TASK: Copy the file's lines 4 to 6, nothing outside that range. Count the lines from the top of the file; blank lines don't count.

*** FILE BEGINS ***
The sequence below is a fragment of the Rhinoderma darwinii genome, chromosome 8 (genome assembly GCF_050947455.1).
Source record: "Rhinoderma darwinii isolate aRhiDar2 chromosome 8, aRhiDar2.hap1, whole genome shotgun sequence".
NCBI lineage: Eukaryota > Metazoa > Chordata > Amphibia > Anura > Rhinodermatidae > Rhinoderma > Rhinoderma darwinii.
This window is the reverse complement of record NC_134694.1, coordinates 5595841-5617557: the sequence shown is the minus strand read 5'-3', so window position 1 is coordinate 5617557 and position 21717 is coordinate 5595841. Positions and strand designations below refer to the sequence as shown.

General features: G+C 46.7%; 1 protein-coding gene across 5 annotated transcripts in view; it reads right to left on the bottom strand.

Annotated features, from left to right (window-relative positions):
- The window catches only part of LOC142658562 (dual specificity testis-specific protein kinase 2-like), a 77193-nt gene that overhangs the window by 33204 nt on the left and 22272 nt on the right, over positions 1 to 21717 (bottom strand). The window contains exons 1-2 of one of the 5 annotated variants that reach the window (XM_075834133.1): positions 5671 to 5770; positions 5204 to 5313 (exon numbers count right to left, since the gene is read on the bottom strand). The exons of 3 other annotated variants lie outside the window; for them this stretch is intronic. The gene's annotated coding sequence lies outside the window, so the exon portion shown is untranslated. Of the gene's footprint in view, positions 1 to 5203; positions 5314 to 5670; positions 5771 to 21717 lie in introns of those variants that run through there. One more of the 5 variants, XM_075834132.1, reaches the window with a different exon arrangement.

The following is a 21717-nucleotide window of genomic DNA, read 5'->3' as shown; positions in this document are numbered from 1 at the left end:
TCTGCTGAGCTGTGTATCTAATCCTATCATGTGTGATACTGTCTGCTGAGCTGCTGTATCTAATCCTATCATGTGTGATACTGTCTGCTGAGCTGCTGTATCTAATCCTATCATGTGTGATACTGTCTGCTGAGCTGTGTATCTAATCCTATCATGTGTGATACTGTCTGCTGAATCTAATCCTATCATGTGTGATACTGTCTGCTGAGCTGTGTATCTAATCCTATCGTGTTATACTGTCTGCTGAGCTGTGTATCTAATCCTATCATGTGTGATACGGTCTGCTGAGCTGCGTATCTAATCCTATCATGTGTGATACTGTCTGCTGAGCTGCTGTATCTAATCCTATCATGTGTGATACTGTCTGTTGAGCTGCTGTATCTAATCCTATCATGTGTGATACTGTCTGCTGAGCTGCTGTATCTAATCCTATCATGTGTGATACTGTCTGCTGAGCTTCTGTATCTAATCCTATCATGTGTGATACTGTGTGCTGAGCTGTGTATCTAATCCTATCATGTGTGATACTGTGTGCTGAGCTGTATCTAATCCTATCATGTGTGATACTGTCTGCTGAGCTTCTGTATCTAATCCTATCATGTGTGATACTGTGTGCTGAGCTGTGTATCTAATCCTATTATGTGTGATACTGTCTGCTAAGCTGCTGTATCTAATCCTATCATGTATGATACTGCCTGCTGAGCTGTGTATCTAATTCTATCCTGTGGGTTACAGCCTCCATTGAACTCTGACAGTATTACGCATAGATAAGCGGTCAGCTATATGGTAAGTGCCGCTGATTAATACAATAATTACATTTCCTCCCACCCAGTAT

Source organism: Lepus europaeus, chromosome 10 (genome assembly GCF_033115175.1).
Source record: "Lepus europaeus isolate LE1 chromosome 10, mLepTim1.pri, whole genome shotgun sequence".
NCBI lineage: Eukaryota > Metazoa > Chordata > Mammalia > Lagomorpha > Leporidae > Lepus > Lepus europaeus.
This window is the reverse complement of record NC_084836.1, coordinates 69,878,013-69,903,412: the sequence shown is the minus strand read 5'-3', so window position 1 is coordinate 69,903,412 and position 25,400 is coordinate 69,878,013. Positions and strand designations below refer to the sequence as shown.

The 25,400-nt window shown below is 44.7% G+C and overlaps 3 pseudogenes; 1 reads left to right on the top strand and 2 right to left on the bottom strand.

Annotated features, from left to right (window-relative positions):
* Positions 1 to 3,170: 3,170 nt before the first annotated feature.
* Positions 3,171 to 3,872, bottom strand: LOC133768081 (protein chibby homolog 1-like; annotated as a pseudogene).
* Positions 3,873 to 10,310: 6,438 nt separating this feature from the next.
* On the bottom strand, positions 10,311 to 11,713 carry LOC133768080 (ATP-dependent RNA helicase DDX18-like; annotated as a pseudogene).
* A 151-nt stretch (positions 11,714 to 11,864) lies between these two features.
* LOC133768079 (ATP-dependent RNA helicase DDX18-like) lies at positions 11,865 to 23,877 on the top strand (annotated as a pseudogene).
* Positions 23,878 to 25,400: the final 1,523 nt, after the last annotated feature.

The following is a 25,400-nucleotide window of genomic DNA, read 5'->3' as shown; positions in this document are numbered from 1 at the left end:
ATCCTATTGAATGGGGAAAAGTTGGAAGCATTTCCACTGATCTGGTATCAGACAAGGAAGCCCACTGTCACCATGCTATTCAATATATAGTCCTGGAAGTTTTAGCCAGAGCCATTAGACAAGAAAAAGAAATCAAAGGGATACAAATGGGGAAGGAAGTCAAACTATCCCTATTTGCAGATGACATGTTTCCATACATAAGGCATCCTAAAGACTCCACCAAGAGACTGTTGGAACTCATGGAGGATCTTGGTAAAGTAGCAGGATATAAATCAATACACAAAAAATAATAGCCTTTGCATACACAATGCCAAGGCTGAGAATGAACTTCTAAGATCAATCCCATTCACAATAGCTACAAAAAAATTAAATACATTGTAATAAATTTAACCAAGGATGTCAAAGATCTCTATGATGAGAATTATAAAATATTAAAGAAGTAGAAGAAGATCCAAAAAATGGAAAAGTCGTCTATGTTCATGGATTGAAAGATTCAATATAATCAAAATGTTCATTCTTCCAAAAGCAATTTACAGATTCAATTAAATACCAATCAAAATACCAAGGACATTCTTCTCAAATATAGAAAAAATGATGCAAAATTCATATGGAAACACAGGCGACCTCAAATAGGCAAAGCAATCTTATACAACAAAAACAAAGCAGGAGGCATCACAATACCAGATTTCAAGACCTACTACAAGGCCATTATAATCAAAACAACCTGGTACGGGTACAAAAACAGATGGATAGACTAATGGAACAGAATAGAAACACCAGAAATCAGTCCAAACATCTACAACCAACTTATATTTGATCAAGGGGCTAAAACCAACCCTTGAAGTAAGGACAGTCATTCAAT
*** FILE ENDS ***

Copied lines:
This window is the reverse complement of record NC_134694.1, coordinates 5595841-5617557: the sequence shown is the minus strand read 5'-3', so window position 1 is coordinate 5617557 and position 21717 is coordinate 5595841. Positions and strand designations below refer to the sequence as shown.

General features: G+C 46.7%; 1 protein-coding gene across 5 annotated transcripts in view; it reads right to left on the bottom strand.

Annotated features, from left to right (window-relative positions):